BrodartVibe

Prepublication Reviews and Expertly Selected Title Lists

Destiny of the Republic by Candice Millard

In Candice Millard’s Destiny of the Republic, we get a brief look at one of our nation’s darkest moments. The book looks at President James A. Garfield’s life and ultimately his assassination with a view of a thrilling political story rather than just a state-the-facts history book.

We start with Congressman Garfield and his family walking through the exhibits at the Centennial Fair in Philadelphia and get introduced to Alexander Graham Bell and the telephone as well as Joseph Lister and his theories on Antisepsis and cleanliness in the medical profession. This sets the stage for a rather interesting look at one small slice of America in the late 19th century.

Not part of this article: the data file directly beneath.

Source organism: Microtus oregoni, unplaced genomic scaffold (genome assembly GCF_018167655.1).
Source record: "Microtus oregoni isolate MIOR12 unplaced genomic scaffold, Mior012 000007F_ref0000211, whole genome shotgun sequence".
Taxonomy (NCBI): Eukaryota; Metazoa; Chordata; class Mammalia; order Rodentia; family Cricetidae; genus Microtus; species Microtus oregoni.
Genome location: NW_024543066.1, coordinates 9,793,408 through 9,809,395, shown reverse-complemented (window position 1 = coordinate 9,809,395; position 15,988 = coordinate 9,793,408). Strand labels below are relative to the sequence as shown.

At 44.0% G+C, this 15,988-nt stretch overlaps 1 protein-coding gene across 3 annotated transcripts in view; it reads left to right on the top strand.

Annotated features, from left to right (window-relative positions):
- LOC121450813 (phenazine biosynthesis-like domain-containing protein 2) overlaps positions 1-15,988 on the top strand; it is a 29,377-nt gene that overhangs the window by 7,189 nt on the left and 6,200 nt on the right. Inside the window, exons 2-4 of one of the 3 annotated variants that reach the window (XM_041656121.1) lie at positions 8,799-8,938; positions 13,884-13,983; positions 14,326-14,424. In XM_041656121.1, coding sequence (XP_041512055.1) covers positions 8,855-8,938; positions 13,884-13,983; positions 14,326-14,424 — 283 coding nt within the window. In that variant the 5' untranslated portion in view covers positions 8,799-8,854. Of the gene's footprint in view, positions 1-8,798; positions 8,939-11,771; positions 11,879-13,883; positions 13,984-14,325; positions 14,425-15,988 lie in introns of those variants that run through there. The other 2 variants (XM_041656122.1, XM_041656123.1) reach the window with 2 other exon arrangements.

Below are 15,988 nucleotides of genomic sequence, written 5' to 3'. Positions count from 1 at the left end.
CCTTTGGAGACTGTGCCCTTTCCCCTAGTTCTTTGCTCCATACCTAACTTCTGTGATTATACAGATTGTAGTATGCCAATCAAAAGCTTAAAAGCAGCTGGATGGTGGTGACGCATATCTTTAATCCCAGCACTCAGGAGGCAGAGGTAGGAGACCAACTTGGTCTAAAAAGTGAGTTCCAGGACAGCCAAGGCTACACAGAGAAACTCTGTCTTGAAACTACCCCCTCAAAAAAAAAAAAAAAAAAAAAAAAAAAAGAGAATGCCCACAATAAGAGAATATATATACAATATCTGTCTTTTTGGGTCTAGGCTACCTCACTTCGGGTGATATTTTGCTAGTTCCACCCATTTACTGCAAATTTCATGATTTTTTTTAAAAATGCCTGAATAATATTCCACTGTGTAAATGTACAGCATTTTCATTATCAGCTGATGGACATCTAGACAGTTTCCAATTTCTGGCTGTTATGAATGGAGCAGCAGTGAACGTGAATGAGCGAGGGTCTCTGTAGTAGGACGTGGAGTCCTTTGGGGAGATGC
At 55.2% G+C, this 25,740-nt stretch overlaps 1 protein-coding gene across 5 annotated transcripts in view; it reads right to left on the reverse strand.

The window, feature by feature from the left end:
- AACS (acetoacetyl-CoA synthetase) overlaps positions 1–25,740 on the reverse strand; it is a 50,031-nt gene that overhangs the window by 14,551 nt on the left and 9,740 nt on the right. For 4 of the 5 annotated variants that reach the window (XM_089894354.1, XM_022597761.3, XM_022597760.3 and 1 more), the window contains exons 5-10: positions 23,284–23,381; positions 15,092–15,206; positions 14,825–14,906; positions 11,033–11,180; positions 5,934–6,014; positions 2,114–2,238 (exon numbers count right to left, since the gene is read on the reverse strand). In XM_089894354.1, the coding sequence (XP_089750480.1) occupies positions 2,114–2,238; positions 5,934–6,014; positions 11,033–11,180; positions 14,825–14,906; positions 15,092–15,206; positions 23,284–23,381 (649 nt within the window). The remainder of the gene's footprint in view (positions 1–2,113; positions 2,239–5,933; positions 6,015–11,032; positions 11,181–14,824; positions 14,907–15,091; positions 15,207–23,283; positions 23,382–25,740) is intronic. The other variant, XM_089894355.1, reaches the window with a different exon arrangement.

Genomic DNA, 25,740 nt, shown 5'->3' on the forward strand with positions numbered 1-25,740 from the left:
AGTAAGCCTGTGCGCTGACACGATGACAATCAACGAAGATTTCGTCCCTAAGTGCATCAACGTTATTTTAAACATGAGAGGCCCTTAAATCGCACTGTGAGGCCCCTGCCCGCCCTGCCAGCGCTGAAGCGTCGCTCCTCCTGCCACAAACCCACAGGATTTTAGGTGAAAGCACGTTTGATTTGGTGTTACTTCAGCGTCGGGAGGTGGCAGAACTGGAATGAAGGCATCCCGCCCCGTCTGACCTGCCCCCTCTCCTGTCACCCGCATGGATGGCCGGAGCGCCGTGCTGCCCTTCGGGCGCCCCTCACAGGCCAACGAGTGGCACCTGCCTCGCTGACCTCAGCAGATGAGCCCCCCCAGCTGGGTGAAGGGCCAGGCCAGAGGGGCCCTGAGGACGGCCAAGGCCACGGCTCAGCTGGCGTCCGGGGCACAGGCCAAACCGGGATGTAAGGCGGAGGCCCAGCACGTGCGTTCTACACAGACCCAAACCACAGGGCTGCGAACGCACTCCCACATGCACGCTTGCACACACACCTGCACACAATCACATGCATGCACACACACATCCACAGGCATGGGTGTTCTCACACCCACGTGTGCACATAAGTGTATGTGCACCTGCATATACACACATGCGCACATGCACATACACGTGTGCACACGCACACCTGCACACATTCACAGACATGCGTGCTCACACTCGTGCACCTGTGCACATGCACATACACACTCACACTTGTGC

We learn about this man who was born poor and how he rose up to become the most powerful man in the country, only to be brought down by a crazed gunman. In 1859, he was asked to take the seat of an Ohio state senator who died in office. Two months later he won the election and started his political career, but the Civil War changed this temporarily. He left his office to do his part, and after a victory at the Battle of Middle Creek, he became a Brigadier General. Following this, Garfield won a seat in the U.S. Congress.

After the war, Garfield, known for being a good speaker, was asked to attend the Republican Convention in Chicago where he was to endorse another candidate for president. Fate, it would seem, had other ideas. Even though he never sought the position, after his speech he was the nominee for president.

The book reads more like a political thriller than a history book. It takes a look at the life Charles Guiteau, who was seeking political appointment, and who shot and killed the president. The book discusses the steps taken by the doctors to save the president’s life.

Millard has crafted a very well written novel. Even readers who aren’t history buffs or not interested in political biographies should find Destiny of the Republic a good read full of everything a thrilling novel has, except that it’s a true story.

~Chris

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